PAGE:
- noun a loose piece of clothing to cover your head
- noun a folding roof on something such as a car or pram
- noun a metal cover for the front part of a car, covering the engine
- A protective cover over an object or opening.
- A cover, sometimes including a fan, a light fixture, fire extinguishing system, and/or grease filtration/extraction system, and supported, hung, or secured to a wall such as above a cooking stove chimney, or to draw smoke, fumes, and odors away from the area and into a flue.
- A curved baffle used to minimize scattering and separation of material discharged by a conveyor belt.
- An enclosure which allows a person to work with hazardous materials and/or components, with reduced exposure.
- A shield placed over the screen of a CRT to help eliminate ambient light.
- noun a cover for an appliance, or part of one, such as a camera lens
- noun a fixed or revolving cover fitted to the top of a chimney to prevent downdraught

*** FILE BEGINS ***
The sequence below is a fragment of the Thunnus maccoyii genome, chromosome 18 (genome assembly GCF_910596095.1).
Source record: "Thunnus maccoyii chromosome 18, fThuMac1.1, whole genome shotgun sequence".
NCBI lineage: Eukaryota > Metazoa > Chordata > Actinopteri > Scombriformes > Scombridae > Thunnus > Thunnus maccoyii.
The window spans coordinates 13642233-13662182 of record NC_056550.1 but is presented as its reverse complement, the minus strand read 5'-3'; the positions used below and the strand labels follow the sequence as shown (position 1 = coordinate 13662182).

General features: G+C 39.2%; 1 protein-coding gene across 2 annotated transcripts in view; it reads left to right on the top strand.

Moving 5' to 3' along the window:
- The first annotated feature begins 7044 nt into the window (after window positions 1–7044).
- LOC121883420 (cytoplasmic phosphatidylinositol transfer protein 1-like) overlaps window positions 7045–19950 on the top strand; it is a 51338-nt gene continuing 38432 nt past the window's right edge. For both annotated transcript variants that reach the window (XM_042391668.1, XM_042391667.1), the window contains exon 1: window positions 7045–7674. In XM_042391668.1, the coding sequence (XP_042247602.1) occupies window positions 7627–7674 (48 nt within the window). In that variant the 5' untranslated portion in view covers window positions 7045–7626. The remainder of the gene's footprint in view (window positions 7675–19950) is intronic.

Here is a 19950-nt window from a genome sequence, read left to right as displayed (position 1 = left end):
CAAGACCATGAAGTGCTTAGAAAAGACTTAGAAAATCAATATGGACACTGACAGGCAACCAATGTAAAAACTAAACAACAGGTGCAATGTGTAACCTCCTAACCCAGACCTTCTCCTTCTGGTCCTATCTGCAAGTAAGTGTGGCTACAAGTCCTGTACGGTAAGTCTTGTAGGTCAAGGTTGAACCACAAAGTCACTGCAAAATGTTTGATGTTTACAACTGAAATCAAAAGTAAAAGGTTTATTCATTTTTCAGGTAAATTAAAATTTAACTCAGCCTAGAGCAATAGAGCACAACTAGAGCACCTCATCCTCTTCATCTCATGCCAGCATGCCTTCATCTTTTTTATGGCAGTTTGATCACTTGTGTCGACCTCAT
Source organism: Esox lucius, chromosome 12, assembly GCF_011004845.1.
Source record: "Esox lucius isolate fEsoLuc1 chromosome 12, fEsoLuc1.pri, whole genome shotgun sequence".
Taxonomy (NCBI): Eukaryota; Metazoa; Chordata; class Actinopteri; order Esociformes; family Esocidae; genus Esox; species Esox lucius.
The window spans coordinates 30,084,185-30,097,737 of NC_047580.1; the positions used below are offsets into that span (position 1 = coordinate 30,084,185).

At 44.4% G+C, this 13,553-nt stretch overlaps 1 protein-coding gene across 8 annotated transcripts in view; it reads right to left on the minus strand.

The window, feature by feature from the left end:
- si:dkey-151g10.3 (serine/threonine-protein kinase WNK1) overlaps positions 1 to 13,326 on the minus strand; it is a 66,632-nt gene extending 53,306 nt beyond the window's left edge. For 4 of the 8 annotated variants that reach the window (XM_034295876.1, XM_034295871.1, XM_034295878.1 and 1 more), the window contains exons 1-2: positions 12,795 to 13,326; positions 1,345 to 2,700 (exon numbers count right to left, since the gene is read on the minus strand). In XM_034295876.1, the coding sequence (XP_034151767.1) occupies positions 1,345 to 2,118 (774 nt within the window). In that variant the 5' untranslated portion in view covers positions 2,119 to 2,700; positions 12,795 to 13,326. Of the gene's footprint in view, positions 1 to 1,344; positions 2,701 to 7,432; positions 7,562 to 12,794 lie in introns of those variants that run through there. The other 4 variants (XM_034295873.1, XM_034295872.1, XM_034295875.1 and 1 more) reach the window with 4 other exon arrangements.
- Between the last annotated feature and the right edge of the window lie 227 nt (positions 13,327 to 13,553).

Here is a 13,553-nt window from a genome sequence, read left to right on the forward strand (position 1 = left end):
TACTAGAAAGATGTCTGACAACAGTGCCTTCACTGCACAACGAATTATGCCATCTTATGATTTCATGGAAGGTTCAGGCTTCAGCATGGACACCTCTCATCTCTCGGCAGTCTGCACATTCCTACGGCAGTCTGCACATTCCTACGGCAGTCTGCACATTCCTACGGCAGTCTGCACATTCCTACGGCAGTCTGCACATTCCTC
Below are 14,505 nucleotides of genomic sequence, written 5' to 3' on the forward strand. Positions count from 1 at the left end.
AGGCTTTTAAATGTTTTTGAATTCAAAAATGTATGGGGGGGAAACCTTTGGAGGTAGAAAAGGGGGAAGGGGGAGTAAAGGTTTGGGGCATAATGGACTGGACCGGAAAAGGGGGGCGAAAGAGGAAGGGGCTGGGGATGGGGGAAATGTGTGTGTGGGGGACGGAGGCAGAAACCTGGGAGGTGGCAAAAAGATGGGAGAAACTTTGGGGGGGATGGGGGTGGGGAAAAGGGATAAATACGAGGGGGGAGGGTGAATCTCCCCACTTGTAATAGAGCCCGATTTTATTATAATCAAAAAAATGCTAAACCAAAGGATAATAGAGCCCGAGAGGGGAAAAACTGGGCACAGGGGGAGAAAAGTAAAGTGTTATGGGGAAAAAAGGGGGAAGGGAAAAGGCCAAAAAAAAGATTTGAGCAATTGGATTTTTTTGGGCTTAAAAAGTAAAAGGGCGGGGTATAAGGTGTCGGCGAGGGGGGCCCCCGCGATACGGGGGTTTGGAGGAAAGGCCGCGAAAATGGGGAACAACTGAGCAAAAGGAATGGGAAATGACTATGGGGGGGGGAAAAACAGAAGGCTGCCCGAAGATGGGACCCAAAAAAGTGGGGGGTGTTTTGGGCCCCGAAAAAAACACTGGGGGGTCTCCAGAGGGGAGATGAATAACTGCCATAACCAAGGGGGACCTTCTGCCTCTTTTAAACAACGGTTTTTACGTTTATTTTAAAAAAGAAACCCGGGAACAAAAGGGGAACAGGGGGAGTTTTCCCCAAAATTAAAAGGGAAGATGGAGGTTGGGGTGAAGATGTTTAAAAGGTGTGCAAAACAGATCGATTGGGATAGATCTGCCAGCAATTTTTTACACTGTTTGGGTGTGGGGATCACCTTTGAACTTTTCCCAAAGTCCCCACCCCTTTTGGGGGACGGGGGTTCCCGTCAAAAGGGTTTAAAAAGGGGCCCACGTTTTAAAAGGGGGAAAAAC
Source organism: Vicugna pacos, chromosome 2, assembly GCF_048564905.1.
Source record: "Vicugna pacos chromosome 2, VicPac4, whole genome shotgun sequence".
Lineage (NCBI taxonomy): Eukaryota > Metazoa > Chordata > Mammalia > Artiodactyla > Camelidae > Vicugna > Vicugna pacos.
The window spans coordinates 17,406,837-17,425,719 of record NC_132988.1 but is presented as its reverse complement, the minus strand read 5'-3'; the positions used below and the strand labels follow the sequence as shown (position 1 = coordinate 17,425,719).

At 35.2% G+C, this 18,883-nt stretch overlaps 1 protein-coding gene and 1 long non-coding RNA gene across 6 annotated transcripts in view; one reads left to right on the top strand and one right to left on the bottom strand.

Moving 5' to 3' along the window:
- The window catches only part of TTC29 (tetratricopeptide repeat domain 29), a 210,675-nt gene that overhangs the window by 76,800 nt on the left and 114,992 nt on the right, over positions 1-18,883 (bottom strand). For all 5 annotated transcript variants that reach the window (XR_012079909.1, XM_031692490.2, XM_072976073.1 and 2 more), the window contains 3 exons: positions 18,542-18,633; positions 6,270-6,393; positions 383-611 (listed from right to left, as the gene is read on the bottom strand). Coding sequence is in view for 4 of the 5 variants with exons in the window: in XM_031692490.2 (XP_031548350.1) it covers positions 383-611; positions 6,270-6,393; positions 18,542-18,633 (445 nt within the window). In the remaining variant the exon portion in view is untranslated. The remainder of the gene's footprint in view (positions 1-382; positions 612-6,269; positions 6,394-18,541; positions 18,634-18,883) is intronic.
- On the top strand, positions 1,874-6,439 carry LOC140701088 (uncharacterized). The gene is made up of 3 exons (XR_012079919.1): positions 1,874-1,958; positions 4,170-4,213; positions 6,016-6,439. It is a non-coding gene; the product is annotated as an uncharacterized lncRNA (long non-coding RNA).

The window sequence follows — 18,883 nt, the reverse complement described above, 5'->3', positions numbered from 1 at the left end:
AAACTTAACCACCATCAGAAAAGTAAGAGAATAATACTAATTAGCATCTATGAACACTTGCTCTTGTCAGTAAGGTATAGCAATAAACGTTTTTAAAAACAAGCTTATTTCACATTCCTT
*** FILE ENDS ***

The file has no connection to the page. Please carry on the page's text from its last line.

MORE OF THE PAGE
- noun a neighbourhood. This abbreviation, heard in the argot of black street gangs, was popularised by the title of the 1991 US film Boyz ’N the Hood.
- noun a criminal, (small-time) gangster. The longer form of the word was in use in the USA by the end of the 19th century; hood became widespread from the 1940s. Many suggestions have been offered as to the origin of the terms. The least unlikely are: a deformation of an Irish surname such as Hoolahan; an altered backslang version of Muldoon; a corruption of ‘huddle-’em’, supposedly the cry of a gang of muggers; and hodalem or hudilump, respectively Bavarian and Swiss dialect terms for a wretch or naughty boy.
Origin & History of “hood”
Ultimately hood and hat are the same word, and both mean etymologically ‘head-covering’. They go back to an Indo-European *kadh- ‘cover, protect’, which in the case of hood produced a west Germanic derivative *khōdaz. from it are descended German hut ‘hat’, Dutch hoed ‘hat’, and English hood. Hoodwink (16th c.) originally meant literally ‘cover someone’s eyes with a hood or blindfold so that they could not see’; the modern figurative sense ‘deceive’ is first recorded in the 17th century.